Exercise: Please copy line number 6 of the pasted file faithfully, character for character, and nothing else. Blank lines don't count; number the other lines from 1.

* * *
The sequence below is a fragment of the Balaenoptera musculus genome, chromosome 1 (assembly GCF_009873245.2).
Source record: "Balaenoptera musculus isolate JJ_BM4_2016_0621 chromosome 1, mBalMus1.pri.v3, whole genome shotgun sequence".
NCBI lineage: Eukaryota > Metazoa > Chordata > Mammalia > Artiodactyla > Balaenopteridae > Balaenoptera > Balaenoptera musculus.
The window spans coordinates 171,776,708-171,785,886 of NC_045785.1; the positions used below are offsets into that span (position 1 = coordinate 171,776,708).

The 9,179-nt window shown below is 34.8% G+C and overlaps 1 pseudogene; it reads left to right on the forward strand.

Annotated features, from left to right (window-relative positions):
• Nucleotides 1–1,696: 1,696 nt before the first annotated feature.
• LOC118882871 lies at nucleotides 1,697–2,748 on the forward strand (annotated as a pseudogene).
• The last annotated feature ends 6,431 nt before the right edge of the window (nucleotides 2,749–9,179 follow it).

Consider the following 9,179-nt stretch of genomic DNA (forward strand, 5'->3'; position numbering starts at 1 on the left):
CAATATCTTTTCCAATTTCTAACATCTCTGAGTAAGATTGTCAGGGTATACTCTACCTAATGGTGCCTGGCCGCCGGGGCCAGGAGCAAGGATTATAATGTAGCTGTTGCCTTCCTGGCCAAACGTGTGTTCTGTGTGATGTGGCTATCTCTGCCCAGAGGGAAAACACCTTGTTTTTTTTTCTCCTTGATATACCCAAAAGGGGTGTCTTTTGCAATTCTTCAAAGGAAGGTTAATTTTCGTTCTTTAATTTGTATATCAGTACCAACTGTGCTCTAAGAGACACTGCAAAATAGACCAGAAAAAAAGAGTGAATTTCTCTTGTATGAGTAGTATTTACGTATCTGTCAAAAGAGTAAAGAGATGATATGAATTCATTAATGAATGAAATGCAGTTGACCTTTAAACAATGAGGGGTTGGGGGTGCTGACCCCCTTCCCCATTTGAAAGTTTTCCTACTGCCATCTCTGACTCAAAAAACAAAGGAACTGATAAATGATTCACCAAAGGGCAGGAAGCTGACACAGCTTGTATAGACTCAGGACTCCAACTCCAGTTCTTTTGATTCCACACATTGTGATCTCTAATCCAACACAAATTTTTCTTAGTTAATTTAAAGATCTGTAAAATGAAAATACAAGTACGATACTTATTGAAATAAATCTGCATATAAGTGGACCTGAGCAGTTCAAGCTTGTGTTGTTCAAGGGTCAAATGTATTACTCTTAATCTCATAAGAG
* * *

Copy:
Annotated features, from left to right (window-relative positions):